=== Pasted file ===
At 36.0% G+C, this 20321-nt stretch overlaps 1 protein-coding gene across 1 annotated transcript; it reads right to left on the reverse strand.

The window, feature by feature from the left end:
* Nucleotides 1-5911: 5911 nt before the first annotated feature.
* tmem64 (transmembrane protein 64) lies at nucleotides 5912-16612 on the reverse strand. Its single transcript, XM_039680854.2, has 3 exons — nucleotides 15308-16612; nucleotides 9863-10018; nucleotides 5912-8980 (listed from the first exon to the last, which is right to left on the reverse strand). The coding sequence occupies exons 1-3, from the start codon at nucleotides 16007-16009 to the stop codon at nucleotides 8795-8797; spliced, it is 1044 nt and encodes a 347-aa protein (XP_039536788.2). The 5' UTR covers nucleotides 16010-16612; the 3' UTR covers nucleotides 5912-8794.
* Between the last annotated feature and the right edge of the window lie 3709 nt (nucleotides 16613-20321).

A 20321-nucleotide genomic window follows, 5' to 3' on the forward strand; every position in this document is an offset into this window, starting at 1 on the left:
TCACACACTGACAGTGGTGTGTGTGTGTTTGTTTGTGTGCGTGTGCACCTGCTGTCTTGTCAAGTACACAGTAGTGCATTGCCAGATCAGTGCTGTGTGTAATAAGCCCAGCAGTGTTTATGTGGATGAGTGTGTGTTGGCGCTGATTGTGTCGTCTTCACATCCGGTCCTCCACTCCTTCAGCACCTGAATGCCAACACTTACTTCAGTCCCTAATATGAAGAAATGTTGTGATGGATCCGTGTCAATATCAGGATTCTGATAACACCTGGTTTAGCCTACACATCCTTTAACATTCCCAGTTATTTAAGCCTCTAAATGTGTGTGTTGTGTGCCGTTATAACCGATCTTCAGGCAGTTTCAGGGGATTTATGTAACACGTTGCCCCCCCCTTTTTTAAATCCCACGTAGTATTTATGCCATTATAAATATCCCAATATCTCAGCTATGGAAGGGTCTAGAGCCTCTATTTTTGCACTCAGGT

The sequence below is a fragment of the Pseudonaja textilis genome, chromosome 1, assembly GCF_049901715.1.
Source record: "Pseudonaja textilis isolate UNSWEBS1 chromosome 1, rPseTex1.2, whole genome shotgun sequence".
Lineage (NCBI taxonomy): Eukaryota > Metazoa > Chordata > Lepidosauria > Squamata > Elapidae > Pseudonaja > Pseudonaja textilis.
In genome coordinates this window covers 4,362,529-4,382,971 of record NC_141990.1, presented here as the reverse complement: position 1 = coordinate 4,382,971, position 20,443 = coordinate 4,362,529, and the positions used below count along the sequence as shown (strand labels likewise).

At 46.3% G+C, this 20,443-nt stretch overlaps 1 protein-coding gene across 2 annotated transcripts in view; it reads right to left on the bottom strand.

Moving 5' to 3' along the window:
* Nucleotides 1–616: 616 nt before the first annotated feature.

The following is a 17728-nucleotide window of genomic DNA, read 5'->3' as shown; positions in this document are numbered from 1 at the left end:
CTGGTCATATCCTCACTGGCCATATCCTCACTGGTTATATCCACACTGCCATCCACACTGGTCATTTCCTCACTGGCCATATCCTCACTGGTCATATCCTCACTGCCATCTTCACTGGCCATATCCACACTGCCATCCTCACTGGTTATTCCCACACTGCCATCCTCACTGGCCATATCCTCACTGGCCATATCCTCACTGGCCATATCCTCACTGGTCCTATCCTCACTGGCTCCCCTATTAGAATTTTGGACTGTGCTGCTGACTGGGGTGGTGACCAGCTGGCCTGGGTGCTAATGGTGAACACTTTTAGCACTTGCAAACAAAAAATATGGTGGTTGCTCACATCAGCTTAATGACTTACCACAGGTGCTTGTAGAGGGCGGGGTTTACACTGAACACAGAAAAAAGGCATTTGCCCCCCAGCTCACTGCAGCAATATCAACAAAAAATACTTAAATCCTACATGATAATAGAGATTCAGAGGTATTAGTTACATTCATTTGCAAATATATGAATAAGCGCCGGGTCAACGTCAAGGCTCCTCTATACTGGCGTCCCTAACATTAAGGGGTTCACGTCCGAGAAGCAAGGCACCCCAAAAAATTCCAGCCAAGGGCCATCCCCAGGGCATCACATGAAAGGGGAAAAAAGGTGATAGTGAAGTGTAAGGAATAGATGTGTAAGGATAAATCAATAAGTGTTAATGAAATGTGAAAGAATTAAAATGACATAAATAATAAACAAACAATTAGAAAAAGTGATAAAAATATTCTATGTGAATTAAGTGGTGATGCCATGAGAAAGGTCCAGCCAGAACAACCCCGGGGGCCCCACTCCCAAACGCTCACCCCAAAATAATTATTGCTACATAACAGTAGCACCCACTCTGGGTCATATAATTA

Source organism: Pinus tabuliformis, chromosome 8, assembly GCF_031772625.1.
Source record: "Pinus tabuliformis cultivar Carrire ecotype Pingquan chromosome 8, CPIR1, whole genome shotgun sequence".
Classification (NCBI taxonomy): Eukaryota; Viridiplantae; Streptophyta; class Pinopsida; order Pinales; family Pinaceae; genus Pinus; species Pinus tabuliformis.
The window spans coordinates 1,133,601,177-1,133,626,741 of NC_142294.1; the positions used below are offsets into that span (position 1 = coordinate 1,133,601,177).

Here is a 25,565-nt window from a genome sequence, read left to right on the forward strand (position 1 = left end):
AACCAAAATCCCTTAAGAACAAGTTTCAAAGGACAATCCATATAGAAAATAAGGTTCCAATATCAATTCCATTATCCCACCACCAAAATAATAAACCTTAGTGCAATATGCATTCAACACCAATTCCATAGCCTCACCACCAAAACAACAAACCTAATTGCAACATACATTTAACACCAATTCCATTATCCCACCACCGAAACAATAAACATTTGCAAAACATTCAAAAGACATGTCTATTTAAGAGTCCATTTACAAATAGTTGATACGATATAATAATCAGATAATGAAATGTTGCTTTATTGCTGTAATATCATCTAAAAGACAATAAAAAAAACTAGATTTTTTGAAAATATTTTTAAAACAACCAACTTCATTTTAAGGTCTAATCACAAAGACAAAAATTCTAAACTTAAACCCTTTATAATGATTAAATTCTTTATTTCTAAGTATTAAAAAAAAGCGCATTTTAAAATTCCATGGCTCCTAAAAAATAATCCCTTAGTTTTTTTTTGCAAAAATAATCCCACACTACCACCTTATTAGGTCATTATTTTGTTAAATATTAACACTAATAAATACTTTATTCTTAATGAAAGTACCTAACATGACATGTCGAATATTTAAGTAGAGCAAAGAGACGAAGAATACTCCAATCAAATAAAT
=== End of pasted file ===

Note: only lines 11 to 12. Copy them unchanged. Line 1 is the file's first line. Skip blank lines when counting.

In genome coordinates this window covers 4,362,529-4,382,971 of record NC_141990.1, presented here as the reverse complement: position 1 = coordinate 4,382,971, position 20,443 = coordinate 4,362,529, and the positions used below count along the sequence as shown (strand labels likewise).

At 46.3% G+C, this 20,443-nt stretch overlaps 1 protein-coding gene across 2 annotated transcripts in view; it reads right to left on the bottom strand.